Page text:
The scriptural backing for this answer is Gen. 2:2-3; 1 Cor. 16:1-2, and Acts 20:7. The first clause appeals to Genesis 2, which does say that “God blessed the seventh day and sanctified it, because in it He rested from all His work which God had created and made.” It does not say anything about a “weekly sabbath” or the length of its observation. As it stands, therefore, there is a large “propositional distance” between the verse and the teaching it is being used to bolster. Thus, the clause is loaded with unsupported human inference and cannot get more than a C4. Exodus 20:11 might have been drafted in to help; in which case the clause, though requiring more corroboration, could scrape a C3 ranking (Of course, old-earthers who believe the “day” in Gen. 2:2-3 was millions of years long, and/or is still in continuance, would have more explaining to do and would thus weaken the link between the two passages!).
As proof for the proposition that the first day of the week is the “Christian sabbath” which will “continue till the end of the world” we get 1 Corinthians 16:1-2 which says nothing about the sabbath and is about “the collection for the saints,” which was to be done “on the first day of the week” – presumably because that is when the saints met. Acts 20:7 refers to Paul and others coming together to break bread on the first day of the week at Troas. Again, there is nothing in the verse to support any teaching about a Christian sabbath to be observed till world’s end. As the 1 Corinthians passage is speaking about something totally different than what the Westminster Divines use it for their use of it ranks a C5. It is an inference based on another inference which goes in search of a biblical pretext. The Acts 20 usage gets a C4 since it does at least refer to coming together to break bread and hear the teaching of the Word.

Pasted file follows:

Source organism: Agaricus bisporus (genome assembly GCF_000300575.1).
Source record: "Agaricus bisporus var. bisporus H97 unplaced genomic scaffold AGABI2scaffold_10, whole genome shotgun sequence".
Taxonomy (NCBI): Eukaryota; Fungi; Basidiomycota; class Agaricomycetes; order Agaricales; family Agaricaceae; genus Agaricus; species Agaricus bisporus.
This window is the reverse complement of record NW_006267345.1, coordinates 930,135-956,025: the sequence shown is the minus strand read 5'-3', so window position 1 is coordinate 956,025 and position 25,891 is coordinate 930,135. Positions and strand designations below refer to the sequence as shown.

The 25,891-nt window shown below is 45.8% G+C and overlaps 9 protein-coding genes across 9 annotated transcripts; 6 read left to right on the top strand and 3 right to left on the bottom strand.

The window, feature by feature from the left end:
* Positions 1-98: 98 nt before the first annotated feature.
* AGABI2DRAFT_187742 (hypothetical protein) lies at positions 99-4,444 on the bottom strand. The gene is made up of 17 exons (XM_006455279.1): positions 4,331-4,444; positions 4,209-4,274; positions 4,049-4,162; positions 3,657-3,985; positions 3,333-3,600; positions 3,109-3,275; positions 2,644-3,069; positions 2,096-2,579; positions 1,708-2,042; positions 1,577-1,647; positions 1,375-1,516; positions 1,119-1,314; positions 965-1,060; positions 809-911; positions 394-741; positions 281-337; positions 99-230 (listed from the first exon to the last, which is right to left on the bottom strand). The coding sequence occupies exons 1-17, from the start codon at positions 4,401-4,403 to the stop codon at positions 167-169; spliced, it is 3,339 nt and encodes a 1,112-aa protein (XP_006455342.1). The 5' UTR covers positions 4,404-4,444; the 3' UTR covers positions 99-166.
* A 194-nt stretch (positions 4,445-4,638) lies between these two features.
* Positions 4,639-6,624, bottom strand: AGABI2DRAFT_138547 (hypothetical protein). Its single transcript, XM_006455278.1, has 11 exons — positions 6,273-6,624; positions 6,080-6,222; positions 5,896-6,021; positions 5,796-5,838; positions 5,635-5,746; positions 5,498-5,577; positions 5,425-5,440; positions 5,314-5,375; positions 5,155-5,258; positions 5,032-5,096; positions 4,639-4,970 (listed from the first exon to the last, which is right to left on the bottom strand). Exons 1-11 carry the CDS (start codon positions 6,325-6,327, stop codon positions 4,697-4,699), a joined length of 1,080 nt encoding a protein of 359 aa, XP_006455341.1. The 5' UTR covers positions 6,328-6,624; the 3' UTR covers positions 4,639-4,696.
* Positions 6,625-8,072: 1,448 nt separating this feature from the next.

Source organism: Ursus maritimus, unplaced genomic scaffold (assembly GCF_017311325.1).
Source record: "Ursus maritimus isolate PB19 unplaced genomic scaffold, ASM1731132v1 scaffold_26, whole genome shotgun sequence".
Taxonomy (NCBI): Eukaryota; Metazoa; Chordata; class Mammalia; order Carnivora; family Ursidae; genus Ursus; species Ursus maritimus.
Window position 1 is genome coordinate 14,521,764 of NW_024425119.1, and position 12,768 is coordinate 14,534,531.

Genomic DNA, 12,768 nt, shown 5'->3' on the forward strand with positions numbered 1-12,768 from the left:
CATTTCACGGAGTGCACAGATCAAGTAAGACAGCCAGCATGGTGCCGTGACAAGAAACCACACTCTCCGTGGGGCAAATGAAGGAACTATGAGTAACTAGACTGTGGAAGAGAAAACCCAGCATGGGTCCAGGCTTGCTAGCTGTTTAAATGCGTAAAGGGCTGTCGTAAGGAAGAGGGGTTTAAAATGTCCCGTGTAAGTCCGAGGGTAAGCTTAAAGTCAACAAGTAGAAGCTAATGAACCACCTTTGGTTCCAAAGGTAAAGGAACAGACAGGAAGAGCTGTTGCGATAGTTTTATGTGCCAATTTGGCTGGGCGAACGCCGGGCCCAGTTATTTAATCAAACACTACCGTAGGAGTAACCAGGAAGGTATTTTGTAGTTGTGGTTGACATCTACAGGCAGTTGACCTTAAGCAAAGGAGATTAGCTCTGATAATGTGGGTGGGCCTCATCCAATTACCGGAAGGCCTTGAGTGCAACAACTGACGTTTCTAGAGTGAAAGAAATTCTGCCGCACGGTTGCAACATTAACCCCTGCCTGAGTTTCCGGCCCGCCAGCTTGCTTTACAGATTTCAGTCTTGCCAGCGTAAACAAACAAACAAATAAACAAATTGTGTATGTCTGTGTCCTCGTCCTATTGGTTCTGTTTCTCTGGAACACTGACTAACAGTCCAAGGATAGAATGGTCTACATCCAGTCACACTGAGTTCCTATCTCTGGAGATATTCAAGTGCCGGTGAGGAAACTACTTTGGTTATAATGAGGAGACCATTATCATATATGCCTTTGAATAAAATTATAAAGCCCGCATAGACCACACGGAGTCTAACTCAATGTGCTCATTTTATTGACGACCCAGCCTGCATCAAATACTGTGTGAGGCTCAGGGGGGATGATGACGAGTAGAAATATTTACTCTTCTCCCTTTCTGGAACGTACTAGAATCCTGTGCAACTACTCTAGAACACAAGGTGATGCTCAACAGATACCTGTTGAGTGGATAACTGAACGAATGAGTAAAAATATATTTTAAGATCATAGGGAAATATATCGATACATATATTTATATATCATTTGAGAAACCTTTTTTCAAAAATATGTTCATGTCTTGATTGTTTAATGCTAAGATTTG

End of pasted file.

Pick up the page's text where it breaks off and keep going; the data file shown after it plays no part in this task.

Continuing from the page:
It could be that there are better texts with closer affinity to the “Answer” to Q.59 which could be called upon. The negative application of the Rules of Affinity help one to reexamine this question. Utilizing the Grid this way can stop over-confident announcements that “this is what the Bible says.”
4. But what about a verse like 1 Corinthians 15:29?
Otherwise, what will those do who are baptized for the dead? If the dead are not raised at all, why then are they baptized for them?
This is a proof-text used by Mormons for their practice of baptism by proxy for dead relatives and such. Such baptisms were also practiced by Gnostic leaning groups, at least in the second century (See Craig L. Blomberg, 1 Corinthians, NIVAC, 299). The fact is we simply have no idea what this baptism was about. The Apostle does not approve of it, but he does argue from its current use, whether inside or outside of the Church we cannot tell. Because of this vagueness the best initial rating for the statement “some people, whether Christians or not, we cannot tell, were baptized for those who had died, and Paul argues that the practice would be pointless if the resurrection was not physical” would be a C2. Any assertion that people today ought to follow this practice would push the confines of Paul’s statement and could not rise above a C3. Once any doctrinal explanation is introduced for baptism by proxy such an “explanation” would rank a C4. Therefore, any practical use this verse could be put to would rate at C4 and would thus be very doubtful.
5. I have been asked about how the seven dispensations common in Dispensationalism fair under these rules. I tend to agree with Charles Ryrie’s view in his book Dispensationalism (1995) that those stewardships called (whether properly or not) “Law,” “Church,” “Millennium” can be arrived at easily enough (see especially chapter 3 of Ryrie’s book). I would give them a C2 or C3. The same can be said for some “dispensation,” rather minimally defined, before the Fall in Eden and before the Flood. Each of the proposed seven dispensations would merit at least a C3. Of course, what use they are for composing a system of theology is another point altogether!